An alternative modeling and controller design approach based on the notion of the instantaneous power transfer matrix is described for a DFIG wind energy system. The waveforms of the power components remain intact at different reference frames and can be easily calculated using the     phase voltages and currents. Therefore, this approach facilitates the imple-mentation of the controllers and improves the robustness of the control system. Furthermore, the proposed model can be po-tentially used to simplify the control issues of the wind energy system under an unbalanced condition since feedback variables are independent of   -components in positive, negative, and zero sequences.

The proposed approach is verified using the time-domain simulation of a study system for DFIG wind energy systems. The simulation results show that the suggested model and con-trol scheme can successfully track the rotor speed reference for capturing the maximum power and maintain the dc-link voltage of the converter regardless of disturbances due to changes in real and reactive power references.


Details of       , and    in (55) and (56) are shown in the equations at the top of the page.


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Esmaeil Rezaei was born in Isfahan, Iran in 1979. He received the B.Sc. degree in electronics and the M.Sc. degree in electrical engineering from Isfahan Univer-sity of Technology (IUT), Isfahan, Iran, in 2001 and 2004, respectively, where he is currently pursuing the Ph.D. degree in electrical engineering.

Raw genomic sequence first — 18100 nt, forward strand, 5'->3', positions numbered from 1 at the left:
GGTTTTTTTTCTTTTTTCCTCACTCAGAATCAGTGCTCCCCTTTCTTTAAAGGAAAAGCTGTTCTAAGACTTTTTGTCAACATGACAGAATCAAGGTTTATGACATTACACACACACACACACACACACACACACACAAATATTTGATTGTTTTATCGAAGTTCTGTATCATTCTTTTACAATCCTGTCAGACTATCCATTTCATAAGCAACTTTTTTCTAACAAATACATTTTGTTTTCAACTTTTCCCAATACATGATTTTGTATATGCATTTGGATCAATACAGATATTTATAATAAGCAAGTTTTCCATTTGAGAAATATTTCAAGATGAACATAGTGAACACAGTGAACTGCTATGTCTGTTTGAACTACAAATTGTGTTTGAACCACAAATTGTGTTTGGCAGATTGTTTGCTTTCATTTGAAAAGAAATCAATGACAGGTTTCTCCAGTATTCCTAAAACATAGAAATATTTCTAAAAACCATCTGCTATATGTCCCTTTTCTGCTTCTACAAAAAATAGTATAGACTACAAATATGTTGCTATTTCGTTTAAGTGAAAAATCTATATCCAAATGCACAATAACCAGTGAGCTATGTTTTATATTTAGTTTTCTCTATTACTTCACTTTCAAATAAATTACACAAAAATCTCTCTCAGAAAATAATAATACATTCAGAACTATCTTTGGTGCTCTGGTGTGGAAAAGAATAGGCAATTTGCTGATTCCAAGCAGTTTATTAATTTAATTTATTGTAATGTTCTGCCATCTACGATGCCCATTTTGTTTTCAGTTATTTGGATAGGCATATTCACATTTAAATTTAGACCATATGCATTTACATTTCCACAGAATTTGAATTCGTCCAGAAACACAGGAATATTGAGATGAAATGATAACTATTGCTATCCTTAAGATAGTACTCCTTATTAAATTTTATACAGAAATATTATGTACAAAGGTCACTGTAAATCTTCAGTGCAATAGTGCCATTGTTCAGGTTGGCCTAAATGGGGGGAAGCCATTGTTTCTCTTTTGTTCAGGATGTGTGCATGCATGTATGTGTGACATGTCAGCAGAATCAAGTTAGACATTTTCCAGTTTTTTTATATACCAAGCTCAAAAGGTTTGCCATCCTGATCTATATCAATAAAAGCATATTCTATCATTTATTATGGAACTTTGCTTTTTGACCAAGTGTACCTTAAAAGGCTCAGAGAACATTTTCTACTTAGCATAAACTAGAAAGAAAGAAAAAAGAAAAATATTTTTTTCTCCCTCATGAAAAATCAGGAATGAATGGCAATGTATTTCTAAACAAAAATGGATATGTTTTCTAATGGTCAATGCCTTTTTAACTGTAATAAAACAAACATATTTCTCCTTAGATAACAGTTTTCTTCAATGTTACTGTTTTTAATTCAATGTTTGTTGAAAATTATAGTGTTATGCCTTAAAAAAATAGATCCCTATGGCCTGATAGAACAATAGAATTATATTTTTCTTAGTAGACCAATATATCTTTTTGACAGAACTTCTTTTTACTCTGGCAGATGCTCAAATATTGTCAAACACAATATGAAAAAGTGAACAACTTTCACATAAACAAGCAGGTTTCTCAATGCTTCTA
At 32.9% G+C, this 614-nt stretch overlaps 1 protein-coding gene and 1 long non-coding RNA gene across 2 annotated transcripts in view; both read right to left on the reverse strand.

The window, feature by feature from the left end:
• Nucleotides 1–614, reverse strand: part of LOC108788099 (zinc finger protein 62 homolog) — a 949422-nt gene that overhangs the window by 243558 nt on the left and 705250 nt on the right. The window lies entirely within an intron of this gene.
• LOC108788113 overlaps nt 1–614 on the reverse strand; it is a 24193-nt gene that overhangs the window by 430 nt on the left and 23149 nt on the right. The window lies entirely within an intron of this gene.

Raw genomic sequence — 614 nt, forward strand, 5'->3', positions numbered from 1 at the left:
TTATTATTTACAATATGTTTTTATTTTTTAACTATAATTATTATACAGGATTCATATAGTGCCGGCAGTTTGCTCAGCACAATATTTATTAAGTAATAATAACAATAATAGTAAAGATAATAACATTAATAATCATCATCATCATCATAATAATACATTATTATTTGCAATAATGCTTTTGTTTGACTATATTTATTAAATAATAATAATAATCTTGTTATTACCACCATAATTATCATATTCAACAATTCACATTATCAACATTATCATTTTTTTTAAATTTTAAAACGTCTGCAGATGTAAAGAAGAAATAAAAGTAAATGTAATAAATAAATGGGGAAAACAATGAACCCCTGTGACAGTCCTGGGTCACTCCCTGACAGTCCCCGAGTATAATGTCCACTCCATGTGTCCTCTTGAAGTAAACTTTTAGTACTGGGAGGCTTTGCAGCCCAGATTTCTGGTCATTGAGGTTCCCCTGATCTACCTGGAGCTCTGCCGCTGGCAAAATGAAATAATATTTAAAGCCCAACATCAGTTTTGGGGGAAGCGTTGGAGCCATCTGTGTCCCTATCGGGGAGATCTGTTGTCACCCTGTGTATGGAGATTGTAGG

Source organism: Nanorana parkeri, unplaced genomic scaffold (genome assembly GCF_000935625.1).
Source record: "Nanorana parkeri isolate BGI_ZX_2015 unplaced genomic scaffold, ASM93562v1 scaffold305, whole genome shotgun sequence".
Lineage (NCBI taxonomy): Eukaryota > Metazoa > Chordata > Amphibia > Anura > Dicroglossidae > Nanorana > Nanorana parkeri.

He was a Technical Designer with the Information and Communication Technology Institute (ICTI), Isfahan University of Technology, from 2004 to 2007. His current research interests include electrical drives and energy conversion systems for renewable

energy resources.

Ahmadreza Tabesh (M’12) received the B.Sc. de-gree in electronics and the M.Sc. degree in systems control from Isfahan University of Technology, Is-fahan, Iran, in 1995 and 1998, respectively, and the Ph.D. degree in energy systems from the University of Toronto, Toronto, ON, Canada, in 2005.

From 2006 to 2009, he was Postdoctorate at the Microengineering Laboratory for MEMS, Depart-ment of Mechanical Engineering, Université de Sherbrooke, Sherbrooke, QC, Canada. Currently, he is an Assistant Professor with the Department of

Electrical and Computer Engineering, Isfahan University of Technology. His areas of research include renewable energy systems and micropower energy harvesters (power MEMS).

Mohammad Ebrahimi received the B.Sc. and M.Sc. degrees in electrical engineering from Tehran Univer-sity, Tehran, Iran, in 1984 and 1986, respectively, and the Ph.D. degree in power systems from the Tarbiyat Modarres University, Tehran, Iran, in 1996.

Currently, he is an Associate Professor at the Isfahan University of Technology (IUT), Isfahan, Iran. His research interests include electrical drives, renewable energy, and energy savings.